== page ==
Spain's economy minister expressed confidence here Wednesday that the European Union would agree to rules on future bank bailouts, though he also stressed that Spain had already achieved its goal of ensuring deposits will be protected.
"Spain is in a comfortable position. There's already been a very clear message about protecting deposits," De Guindos said upon arrival for a special EU ministerial meeting aimed at finalizing a political accord on future bank restructurings and liquidations.
The goal is to establish a hierarchy of which bank creditors must take losses in the event of a public bailout, with shareholders of the ailing financial institution to take the first hit, followed by holders of subordinated debt and junior bonds, holders of senior bonds and finally uninsured depositors.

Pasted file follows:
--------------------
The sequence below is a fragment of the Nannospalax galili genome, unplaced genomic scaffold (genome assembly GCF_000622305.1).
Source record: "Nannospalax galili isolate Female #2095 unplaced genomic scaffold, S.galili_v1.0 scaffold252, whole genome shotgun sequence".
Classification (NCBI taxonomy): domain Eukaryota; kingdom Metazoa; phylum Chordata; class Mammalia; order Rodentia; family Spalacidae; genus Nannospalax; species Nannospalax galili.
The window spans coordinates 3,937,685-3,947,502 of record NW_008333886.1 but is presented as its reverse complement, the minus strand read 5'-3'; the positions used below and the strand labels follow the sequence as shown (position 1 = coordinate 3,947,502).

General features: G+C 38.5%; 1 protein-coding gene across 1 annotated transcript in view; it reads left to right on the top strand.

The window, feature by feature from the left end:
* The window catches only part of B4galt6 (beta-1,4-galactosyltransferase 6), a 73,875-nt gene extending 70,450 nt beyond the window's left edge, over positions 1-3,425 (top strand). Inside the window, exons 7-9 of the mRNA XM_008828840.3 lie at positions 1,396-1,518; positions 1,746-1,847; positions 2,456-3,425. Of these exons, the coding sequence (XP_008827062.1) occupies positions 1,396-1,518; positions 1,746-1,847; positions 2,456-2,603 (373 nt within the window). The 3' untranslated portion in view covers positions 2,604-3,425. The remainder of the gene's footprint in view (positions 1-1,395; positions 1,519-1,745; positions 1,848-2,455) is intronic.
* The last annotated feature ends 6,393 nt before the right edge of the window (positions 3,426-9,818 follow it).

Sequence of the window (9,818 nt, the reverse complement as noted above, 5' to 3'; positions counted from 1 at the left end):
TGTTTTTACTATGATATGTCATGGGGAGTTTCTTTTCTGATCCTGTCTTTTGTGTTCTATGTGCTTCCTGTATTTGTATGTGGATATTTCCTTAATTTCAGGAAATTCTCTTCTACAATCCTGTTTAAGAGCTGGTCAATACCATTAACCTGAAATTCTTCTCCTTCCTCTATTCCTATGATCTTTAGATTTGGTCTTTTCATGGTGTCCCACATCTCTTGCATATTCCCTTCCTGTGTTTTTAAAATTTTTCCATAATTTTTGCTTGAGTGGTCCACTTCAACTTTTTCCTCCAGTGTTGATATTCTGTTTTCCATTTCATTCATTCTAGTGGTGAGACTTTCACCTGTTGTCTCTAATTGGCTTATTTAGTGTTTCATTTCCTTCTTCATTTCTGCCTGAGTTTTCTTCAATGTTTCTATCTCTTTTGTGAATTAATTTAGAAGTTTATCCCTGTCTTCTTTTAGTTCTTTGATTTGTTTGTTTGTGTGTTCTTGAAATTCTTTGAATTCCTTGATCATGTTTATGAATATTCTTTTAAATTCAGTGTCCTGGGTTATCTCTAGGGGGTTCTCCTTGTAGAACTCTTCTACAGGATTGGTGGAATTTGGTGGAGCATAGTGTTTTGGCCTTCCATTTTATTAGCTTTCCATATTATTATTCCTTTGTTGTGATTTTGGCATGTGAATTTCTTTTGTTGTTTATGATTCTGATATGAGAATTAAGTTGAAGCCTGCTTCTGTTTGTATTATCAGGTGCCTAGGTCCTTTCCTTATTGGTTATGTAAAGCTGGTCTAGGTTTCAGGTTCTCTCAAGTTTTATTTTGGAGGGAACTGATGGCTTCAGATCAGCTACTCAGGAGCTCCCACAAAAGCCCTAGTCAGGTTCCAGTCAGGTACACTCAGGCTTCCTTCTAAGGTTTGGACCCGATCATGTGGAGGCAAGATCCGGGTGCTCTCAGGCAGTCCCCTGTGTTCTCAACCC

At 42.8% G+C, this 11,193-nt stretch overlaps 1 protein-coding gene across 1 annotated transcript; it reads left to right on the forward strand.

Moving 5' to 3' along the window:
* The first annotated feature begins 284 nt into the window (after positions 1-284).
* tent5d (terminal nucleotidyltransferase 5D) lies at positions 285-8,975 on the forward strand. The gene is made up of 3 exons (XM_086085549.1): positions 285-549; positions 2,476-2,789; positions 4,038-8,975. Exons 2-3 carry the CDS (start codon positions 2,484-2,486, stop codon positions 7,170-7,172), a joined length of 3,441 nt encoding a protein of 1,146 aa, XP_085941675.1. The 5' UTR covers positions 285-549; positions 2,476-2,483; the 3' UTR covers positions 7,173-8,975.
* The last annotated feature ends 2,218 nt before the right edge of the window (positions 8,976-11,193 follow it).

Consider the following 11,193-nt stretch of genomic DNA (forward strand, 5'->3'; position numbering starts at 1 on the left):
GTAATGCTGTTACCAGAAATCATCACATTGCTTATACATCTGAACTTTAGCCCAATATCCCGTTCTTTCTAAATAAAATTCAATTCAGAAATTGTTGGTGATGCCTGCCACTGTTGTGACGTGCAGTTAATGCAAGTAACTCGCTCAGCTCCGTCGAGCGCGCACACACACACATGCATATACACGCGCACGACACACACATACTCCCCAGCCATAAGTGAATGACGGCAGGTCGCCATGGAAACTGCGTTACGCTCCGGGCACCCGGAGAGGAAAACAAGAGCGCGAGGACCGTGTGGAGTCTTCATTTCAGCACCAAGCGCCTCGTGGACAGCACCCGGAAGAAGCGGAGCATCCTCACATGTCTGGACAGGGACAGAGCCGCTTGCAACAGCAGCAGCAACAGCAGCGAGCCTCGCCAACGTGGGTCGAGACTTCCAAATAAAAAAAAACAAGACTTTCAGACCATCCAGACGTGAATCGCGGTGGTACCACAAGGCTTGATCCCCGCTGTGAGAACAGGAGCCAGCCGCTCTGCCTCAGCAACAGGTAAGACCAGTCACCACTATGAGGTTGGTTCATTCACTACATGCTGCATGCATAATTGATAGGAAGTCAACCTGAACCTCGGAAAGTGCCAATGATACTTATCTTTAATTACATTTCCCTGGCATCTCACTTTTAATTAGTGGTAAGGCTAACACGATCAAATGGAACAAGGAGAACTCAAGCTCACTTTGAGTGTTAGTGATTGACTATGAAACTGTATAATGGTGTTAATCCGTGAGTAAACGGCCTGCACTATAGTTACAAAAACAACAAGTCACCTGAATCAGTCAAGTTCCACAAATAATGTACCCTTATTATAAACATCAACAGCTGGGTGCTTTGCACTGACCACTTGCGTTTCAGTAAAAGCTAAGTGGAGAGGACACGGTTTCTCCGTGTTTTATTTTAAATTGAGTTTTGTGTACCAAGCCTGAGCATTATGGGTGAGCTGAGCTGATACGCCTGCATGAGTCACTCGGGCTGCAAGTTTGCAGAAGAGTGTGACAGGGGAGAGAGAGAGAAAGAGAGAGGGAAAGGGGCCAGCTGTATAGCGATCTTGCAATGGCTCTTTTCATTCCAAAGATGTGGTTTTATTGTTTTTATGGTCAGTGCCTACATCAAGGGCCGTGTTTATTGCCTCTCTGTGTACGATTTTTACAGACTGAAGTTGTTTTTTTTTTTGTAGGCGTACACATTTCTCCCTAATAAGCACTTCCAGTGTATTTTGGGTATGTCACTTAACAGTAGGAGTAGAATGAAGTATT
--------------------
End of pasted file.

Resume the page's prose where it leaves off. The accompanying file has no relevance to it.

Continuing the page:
A general agreement exists to grant special protection to deposits of more than 100,000 euros in the hands of individuals and small businesses, while a consensus is already in place to protect deposits of less than 100,000 euros as sacrosanct.
The Spanish minister described as "correct" the minimum percentage of privately held assets that banks would have to have on their books - in the form of capital, bonds or deposits - before a government would have the flexibility to exempt some creditors from write-downs.
The ministerial meeting was held a day prior to a summit of European leaders and De Guindos said it was important to reach agreement Wednesday "because it's a step toward a banking union."